Knowing your acne type by appearance, location, age, and underlying cause can help you know what to do with specific pimples and lesions, whether you need to see a dermatologist, and whether you should expect the acne to become a chronic condition that needs to be actively managed. More than just a quick and easy label, knowing the various types of acne will help you understand the personalized treatment plan put together with your doctor. Learn about the best ways to remove, treat, and prevent acne outbreaks from a certified dermatologist in St. Louis.
Blackheads form when a hair follicle in the skin becomes clogged or plugged. Dead skin cells and excess oil collect in the follicle’s opening, which produces a bump. If the skin over the bump opens, the air exposure causes the plug to look black, thus forming a blackhead. If the skin does not open, a whitehead is formed.
Blackheads are a type of acne vulgaris, or hormonal acne. The most common cause is oil gland over-production, which can happen during hormonal shifts, such as puberty, menstruation, and pregnancy. Blackheads can also form when hair follicles are irritated or when dead skin cells do not shed regularly.
This type of acne can be treated at home, but if over-the-counter products fail to address the outbreak, it’s time to see a dermatologist. Other skin conditions, such as bug bites, boils, and other blemishes, are also often confused for blackheads. You may not truly know what a skin sore is until a medical professional takes a look. If you don’t recognize the breakout, or if you have questions about your type of acne, it’s a good idea to schedule an appointment.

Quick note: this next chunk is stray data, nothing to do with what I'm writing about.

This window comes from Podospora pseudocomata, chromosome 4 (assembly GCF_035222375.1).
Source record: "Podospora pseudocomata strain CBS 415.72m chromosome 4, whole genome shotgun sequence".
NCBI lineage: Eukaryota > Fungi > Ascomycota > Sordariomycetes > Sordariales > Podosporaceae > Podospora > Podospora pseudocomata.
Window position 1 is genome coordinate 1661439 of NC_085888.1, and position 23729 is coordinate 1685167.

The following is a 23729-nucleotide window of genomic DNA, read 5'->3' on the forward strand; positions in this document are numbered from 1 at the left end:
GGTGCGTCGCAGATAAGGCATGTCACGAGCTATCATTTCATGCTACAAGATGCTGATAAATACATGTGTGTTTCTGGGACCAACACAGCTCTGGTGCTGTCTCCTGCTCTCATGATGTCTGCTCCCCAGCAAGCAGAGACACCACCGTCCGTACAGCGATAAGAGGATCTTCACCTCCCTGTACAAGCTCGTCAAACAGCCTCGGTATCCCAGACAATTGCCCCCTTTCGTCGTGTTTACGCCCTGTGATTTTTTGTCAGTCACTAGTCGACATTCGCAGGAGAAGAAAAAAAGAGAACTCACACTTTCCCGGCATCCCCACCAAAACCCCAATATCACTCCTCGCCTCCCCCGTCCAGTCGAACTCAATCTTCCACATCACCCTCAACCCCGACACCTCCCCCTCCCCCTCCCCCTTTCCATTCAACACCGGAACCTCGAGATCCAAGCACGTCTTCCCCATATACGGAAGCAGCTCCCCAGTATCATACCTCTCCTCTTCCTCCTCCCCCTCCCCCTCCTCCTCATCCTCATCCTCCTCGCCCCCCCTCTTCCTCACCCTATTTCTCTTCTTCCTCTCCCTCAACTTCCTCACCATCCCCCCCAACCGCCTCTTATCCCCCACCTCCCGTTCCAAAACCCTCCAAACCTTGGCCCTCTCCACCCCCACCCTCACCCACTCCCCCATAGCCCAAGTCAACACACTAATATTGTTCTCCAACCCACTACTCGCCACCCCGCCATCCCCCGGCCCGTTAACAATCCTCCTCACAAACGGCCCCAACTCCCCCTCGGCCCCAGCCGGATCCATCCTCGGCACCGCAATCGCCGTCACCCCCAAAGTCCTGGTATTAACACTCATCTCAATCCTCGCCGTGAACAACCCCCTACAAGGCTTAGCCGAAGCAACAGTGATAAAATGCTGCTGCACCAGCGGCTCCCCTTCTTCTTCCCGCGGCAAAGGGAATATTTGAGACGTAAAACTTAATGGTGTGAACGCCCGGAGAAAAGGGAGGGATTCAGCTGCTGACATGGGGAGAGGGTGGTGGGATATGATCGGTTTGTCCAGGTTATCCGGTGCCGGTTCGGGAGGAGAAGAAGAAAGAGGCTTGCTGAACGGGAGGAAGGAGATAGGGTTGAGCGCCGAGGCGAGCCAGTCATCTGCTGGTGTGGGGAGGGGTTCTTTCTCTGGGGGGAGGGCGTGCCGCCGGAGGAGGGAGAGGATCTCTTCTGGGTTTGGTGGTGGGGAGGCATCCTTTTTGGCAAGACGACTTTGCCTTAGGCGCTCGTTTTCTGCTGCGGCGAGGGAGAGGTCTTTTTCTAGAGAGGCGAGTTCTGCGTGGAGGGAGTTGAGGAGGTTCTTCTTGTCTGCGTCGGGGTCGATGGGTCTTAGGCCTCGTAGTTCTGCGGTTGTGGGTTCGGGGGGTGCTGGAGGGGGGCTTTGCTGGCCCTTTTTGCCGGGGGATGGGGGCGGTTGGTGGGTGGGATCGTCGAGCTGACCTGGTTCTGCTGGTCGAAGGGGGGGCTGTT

Home blackheads treatments are common, and most are both inexpensive and available as over-the-counter creams. Topical products usually include salicylic acid, which cleans out the pores, and benzoyl peroxide, which can kill bacteria. Extracting a blackhead at home, however, can be difficult, and doing so may cause more harm than good. Squeezing pimples allows some pus to drain, but the acne’s core can remain, pushing further down into the skin. Blackheads are harder to drain than whiteheads because the plug is often stickier and less fluid-like, so expressing the blemish takes a practiced hand.
The safest course of action is to keep your hands off your skin, follow a treatment regiment, and wait for your acne to heal. However, if you are determined to extract a blackhead at home, it’s best to use cotton or tissue to add pressure on either side of the blackhead, pushing up carefully with a rocking or massaging motion. Doing this in a warm, steamed room, such as the bathroom after a shower, can help loosen and soften the plug.
While removing blackheads at home is possible, you could create more damage in the process. At-home blackhead removal is not often feasible for people with several blackheads, as home extraction is both difficult and time-consuming. If you are uncomfortable with at-home extraction, or if you have tried and failed, visiting our Chesterfield clinic can provide the safest and most efficient blackhead treatment.
While blackheads can be treated at home, there are a few reasons why you might want to visit a dermatologist. Sometimes, attempting to express the pore at home can push the blackhead further into the epidermis, creating the potential for infection. Other times, basic over-the-counter products fail to cure acne or prevent future breakouts. In some cases, you might not even be able to identify your blemish as a blackhead. All these scenarios provide excellent reason to visit a dermatologist. If you live in the St. Louis area, get a consultation at our Chesterfield office and develop the best treatment plan for your blackheads.
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*Results may vary per patient.